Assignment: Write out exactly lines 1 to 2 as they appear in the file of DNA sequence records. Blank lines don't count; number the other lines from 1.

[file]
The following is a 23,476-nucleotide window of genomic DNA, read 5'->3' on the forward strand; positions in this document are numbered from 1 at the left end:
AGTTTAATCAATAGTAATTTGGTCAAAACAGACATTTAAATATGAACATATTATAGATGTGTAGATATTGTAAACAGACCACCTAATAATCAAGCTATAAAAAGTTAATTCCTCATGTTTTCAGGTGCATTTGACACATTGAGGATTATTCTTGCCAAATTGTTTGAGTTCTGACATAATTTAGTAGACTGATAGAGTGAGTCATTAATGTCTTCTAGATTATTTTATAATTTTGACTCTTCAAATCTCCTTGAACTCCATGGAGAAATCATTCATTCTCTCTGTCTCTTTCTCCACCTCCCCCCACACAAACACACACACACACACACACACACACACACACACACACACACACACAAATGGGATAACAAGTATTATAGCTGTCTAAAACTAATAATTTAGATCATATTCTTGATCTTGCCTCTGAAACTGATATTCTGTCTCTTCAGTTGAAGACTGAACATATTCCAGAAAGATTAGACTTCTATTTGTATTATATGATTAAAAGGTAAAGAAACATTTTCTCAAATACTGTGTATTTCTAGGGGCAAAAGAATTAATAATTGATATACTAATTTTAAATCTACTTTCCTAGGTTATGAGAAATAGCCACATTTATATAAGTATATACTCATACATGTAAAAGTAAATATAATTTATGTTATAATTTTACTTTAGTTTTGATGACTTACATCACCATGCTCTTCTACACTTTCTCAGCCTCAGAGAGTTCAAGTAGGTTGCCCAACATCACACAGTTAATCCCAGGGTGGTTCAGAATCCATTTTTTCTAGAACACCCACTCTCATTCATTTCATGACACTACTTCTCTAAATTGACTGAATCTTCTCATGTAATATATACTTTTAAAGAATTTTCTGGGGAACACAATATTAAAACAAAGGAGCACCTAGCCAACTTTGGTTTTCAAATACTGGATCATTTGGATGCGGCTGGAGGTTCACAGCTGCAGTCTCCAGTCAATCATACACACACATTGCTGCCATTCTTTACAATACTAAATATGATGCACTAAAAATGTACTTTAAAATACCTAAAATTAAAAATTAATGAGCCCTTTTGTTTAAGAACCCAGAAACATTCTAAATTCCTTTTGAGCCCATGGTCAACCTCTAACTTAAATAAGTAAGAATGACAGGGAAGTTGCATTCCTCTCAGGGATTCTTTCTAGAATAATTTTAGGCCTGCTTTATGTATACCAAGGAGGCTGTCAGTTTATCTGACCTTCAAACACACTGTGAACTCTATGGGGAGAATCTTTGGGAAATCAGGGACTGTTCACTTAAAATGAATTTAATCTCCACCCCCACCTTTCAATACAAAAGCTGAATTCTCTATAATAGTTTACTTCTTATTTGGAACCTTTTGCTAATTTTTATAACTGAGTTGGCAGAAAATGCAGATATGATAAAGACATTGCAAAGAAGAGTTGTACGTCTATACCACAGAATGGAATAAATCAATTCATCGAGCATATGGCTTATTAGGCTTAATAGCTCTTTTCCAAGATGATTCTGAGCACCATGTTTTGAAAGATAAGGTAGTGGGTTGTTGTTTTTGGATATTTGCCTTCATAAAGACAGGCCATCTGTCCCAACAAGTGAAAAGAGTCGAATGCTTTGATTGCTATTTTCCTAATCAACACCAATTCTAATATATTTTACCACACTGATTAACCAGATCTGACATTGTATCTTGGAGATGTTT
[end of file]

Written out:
The following is a 23,476-nucleotide window of genomic DNA, read 5'->3' on the forward strand; positions in this document are numbered from 1 at the left end:
AGTTTAATCAATAGTAATTTGGTCAAAACAGACATTTAAATATGAACATATTATAGATGTGTAGATATTGTAAACAGACCACCTAATAATCAAGCTATAAAAAGTTAATTCCTCATGTTTTCAGGTGCATTTGACACATTGAGGATTATTCTTGCCAAATTGTTTGAGTTCTGACATAATTTAGTAGACTGATAGAGTGAGTCATTAATGTCTTCTAGATTATTTTATAATTTTGACTCTTCAAATCTCCTTGAACTCCATGGAGAAATCATTCATTCTCTCTGTCTCTTTCTCCACCTCCCCCCACACAAACACACACACACACACACACACACACACACACACACACACACACACAAATGGGATAACAAGTATTATAGCTGTCTAAAACTAATAATTTAGATCATATTCTTGATCTTGCCTCTGAAACTGATATTCTGTCTCTTCAGTTGAAGACTGAACATATTCCAGAAAGATTAGACTTCTATTTGTATTATATGATTAAAAGGTAAAGAAACATTTTCTCAAATACTGTGTATTTCTAGGGGCAAAAGAATTAATAATTGATATACTAATTTTAAATCTACTTTCCTAGGTTATGAGAAATAGCCACATTTATATAAGTATATACTCATACATGTAAAAGTAAATATAATTTATGTTATAATTTTACTTTAGTTTTGATGACTTACATCACCATGCTCTTCTACACTTTCTCAGCCTCAGAGAGTTCAAGTAGGTTGCCCAACATCACACAGTTAATCCCAGGGTGGTTCAGAATCCATTTTTTCTAGAACACCCACTCTCATTCATTTCATGACACTACTTCTCTAAATTGACTGAATCTTCTCATGTAATATATACTTTTAAAGAATTTTCTGGGGAACACAATATTAAAACAAAGGAGCACCTAGCCAACTTTGGTTTTCAAATACTGGATCATTTGGATGCGGCTGGAGGTTCACAGCTGCAGTCTCCAGTCAATCATACACACACATTGCTGCCATTCTTTACAATACTAAATATGATGCACTAAAAATGTACTTTAAAATACCTAAAATTAAAAATTAATGAGCCCTTTTGTTTAAGAACCCAGAAACATTCTAAATTCCTTTTGAGCCCATGGTCAACCTCTAACTTAAATAAGTAAGAATGACAGGGAAGTTGCATTCCTCTCAGGGATTCTTTCTAGAATAATTTTAGGCCTGCTTTATGTATACCAAGGAGGCTGTCAGTTTATCTGACCTTCAAACACACTGTGAACTCTATGGGGAGAATCTTTGGGAAATCAGGGACTGTTCACTTAAAATGAATTTAATCTCCACCCCCACCTTTCAATACAAAAGCTGAATTCTCTATAATAGTTTACTTCTTATTTGGAACCTTTTGCTAATTTTTATAACTGAGTTGGCAGAAAATGCAGATATGATAAAGACATTGCAAAGAAGAGTTGTACGTCTATACCACAGAATGGAATAAATCAATTCATCGAGCATATGGCTTATTAGGCTTAATAGCTCTTTTCCAAGATGATTCTGAGCACCATGTTTTGAAAGATAAGGTAGTGGGTTGTTGTTTTTGGATATTTGCCTTCATAAAGACAGGCCATCTGTCCCAACAAGTGAAAAGAGTCGAATGCTTTGATTGCTATTTTCCTAATCAACACCAATTCTAATATATTTTACCACACTGATTAACCAGATCTGACATTGTATCTTGGAGATGTTT